EJB 3.x is a container that's part of the JavaEE stack. It does things like dependency injection and bean lifecycle management. You usually need a full JavaEE application server for EJB3
Hibernate was the first big ORM (Object relational mapper) on the Java Platform, and as such has greatly inspired JPA (which is part of the EJB3 standard but can be used without an EJB container). I would suggest coding against JPA and only using hibernate as a provider, that way you can easily switch to EclipseLink etc.
Hibernate and EJB 3.0
EJB-3 , is the latest version and it is heavily influenced by Hibernate. Some readers equate EJB-3 with Hibernate. Some even equate EJB-3 with JBOSS! Oracle supports EJB-3 proposals and as it is the main Database company in j2ee world, EJB-3 has bright future. J2EE( Java Enterprise Edition) by its very name is an Enterprise level technology, and as EJB is the essence of such Enterprise applications, because of the built-in container services offered, the significance of the surging interest in Hibernate can be really appreciated only in association with EJB and hence a detour into EJB is inevitable.
EJB has three types. One type is the SESSION BEAN,residing in ENTERPRISE container, which can be thought of as a function-bean, invoked in RMI-IIOP style. (this is a rough definition).Such session-bean , may be either stateless or stateful.
This type of EJB has stood the test of time during the last six years and has even gained wide approval, even for data-access, especially since it fits very well with the emerging XML WebService technology, and is very easy to learn and implement.( The earlier tutorial on EJB as webservice in Feb-2005, in DeveloperIQ illustrates this feature).The stateless bean working in Enterprise container has an exact counter-part in Microsoft COM+(MTS), but the other types are said to be available in MS platform only through third-party extensions.
ORM tools have been sometimes used along with Session beans. The only problem till recently was that they were proprietary and rather costly. But nowadays, very reliable open-source ORM tools are available, and even Richard Monson Haefel ( an acknowledged authority and author on EJB)approves this method as a safe and productive alternative to Entity beans.( page-467..EJB by Haefel-OReilly).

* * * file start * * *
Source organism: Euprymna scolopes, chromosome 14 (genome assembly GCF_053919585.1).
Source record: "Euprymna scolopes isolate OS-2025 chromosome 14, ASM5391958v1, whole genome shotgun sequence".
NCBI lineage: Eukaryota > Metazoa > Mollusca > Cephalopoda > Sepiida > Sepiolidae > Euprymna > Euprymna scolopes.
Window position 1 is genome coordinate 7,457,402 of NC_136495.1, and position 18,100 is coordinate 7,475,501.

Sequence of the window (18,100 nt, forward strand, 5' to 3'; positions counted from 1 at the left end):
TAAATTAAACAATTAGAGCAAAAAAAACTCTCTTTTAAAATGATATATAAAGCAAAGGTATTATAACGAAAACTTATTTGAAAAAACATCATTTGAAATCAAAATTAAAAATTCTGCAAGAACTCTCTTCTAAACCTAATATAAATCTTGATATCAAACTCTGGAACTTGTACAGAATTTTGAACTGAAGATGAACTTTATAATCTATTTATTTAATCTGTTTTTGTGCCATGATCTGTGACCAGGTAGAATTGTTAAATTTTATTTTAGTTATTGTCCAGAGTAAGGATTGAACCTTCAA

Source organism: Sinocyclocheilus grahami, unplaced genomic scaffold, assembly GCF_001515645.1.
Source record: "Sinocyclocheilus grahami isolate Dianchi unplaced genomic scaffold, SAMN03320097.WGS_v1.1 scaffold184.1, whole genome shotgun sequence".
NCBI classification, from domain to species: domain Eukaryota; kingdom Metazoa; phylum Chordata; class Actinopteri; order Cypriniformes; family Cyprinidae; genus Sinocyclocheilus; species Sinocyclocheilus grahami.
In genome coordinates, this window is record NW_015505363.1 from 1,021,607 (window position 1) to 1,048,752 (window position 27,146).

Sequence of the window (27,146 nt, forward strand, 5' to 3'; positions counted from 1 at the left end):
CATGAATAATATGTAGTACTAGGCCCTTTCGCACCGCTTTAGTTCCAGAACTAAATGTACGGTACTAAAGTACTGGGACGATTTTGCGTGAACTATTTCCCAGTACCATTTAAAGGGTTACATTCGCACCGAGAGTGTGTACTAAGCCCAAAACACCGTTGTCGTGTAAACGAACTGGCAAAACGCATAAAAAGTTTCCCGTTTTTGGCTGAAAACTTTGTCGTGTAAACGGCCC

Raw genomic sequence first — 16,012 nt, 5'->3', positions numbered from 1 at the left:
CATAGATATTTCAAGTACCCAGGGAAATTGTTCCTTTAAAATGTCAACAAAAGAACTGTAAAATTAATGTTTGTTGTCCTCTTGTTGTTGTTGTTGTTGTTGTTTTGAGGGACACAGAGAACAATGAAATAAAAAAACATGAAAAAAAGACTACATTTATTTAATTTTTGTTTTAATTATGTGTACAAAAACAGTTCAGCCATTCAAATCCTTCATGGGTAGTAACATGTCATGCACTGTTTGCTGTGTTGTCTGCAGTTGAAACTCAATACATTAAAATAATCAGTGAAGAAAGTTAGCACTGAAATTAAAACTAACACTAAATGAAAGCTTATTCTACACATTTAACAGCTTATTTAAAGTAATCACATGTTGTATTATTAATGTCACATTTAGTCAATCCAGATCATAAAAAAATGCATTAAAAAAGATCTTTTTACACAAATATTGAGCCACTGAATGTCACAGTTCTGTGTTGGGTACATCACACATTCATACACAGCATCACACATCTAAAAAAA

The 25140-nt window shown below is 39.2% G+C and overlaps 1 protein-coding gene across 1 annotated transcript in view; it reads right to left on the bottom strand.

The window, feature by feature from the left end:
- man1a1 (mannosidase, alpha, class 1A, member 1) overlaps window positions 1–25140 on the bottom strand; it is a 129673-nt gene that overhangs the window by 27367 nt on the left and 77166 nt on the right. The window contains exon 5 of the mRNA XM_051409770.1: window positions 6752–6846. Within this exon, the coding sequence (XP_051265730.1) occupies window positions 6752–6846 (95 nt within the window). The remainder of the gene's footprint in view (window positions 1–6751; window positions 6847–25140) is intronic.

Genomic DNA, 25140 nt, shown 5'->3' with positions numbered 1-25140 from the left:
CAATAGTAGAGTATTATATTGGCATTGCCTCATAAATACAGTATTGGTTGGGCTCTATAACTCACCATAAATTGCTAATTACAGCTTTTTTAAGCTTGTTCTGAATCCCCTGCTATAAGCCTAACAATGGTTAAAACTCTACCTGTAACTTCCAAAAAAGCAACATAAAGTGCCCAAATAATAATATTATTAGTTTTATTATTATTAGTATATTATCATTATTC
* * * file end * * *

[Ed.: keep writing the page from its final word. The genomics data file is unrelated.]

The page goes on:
The other branch, the ENTITY BEAN has been less lucky. EJB-1.1, EJB-2.0 and then EJB-2.1 , have meant a number of changes in the specification relating to Entity Beans. We can say that an Entity bean is an ‘Attribute bean’ or ‘property-bean’, with setter and getter methods, invoked in RMI-IIOP style and persisted in Enterprise container. The pattern of defining a typical Javabean is a recurring theme in Java. The same style occurs in BDK,EJB-Entity beans, Struts,JSF and now in Hibernate too. So, it is very important and elegant.
The third branch is Messaging paradigm and MDB. A recent article in the web dubbed the ‘RPC’ style, on which the previous two types of EJB are based, as stone-age technologies! An Enterprise by its very name implies huge number of customers and concurrent transactions, RPC style being like telephone call, could result in ‘line-engaged!’ problem. If the call involves the called person referring to some records before replying, it leads to line- blocking. But, messaging style, as in email, at least ensures that the message has been sent. It is evident that dubbing RPC( read ‘telephone’) as unsuitable , is over-statement. Sometimes, we desire immediate response, too. By the same token, even XML webservice , if it is really serious, should adopt messaging style and it does.MDB (Message-Driven bean) has weathered the storm and is in fact gaining more and more acceptance.